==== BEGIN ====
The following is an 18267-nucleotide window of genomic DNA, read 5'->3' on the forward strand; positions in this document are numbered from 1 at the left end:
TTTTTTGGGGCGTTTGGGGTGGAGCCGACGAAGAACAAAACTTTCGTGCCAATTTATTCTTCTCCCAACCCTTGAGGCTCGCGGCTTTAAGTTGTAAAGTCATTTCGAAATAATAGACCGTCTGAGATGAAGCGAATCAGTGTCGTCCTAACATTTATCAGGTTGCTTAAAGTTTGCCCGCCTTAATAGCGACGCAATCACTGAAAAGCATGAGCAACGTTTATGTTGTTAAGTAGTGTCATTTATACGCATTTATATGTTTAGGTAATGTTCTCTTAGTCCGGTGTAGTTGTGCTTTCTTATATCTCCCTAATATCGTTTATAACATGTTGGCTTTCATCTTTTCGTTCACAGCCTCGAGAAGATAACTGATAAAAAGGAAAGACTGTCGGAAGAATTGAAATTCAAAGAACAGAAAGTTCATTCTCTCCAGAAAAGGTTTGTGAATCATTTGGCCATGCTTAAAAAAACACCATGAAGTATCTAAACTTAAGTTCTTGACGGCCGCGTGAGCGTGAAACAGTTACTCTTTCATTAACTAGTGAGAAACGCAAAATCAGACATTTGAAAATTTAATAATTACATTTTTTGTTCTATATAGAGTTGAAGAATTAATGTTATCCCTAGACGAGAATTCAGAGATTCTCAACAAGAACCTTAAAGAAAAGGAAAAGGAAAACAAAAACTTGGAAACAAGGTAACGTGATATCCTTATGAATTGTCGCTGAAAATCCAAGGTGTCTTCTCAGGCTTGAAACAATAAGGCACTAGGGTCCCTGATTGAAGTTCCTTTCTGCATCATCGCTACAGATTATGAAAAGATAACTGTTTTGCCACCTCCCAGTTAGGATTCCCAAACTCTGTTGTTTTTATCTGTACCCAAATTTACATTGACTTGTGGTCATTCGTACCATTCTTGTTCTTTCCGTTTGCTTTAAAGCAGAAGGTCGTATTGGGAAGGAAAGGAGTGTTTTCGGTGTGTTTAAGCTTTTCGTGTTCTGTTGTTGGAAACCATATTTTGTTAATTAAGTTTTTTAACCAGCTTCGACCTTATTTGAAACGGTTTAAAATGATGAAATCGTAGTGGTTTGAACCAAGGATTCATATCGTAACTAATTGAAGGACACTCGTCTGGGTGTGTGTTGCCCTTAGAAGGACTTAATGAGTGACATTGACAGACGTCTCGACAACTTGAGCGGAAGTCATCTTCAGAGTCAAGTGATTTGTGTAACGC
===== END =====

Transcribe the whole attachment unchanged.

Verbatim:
The following is an 18267-nucleotide window of genomic DNA, read 5'->3' on the forward strand; positions in this document are numbered from 1 at the left end:
TTTTTTGGGGCGTTTGGGGTGGAGCCGACGAAGAACAAAACTTTCGTGCCAATTTATTCTTCTCCCAACCCTTGAGGCTCGCGGCTTTAAGTTGTAAAGTCATTTCGAAATAATAGACCGTCTGAGATGAAGCGAATCAGTGTCGTCCTAACATTTATCAGGTTGCTTAAAGTTTGCCCGCCTTAATAGCGACGCAATCACTGAAAAGCATGAGCAACGTTTATGTTGTTAAGTAGTGTCATTTATACGCATTTATATGTTTAGGTAATGTTCTCTTAGTCCGGTGTAGTTGTGCTTTCTTATATCTCCCTAATATCGTTTATAACATGTTGGCTTTCATCTTTTCGTTCACAGCCTCGAGAAGATAACTGATAAAAAGGAAAGACTGTCGGAAGAATTGAAATTCAAAGAACAGAAAGTTCATTCTCTCCAGAAAAGGTTTGTGAATCATTTGGCCATGCTTAAAAAAACACCATGAAGTATCTAAACTTAAGTTCTTGACGGCCGCGTGAGCGTGAAACAGTTACTCTTTCATTAACTAGTGAGAAACGCAAAATCAGACATTTGAAAATTTAATAATTACATTTTTTGTTCTATATAGAGTTGAAGAATTAATGTTATCCCTAGACGAGAATTCAGAGATTCTCAACAAGAACCTTAAAGAAAAGGAAAAGGAAAACAAAAACTTGGAAACAAGGTAACGTGATATCCTTATGAATTGTCGCTGAAAATCCAAGGTGTCTTCTCAGGCTTGAAACAATAAGGCACTAGGGTCCCTGATTGAAGTTCCTTTCTGCATCATCGCTACAGATTATGAAAAGATAACTGTTTTGCCACCTCCCAGTTAGGATTCCCAAACTCTGTTGTTTTTATCTGTACCCAAATTTACATTGACTTGTGGTCATTCGTACCATTCTTGTTCTTTCCGTTTGCTTTAAAGCAGAAGGTCGTATTGGGAAGGAAAGGAGTGTTTTCGGTGTGTTTAAGCTTTTCGTGTTCTGTTGTTGGAAACCATATTTTGTTAATTAAGTTTTTTAACCAGCTTCGACCTTATTTGAAACGGTTTAAAATGATGAAATCGTAGTGGTTTGAACCAAGGATTCATATCGTAACTAATTGAAGGACACTCGTCTGGGTGTGTGTTGCCCTTAGAAGGACTTAATGAGTGACATTGACAGACGTCTCGACAACTTGAGCGGAAGTCATCTTCAGAGTCAAGTGATTTGTGTAACGC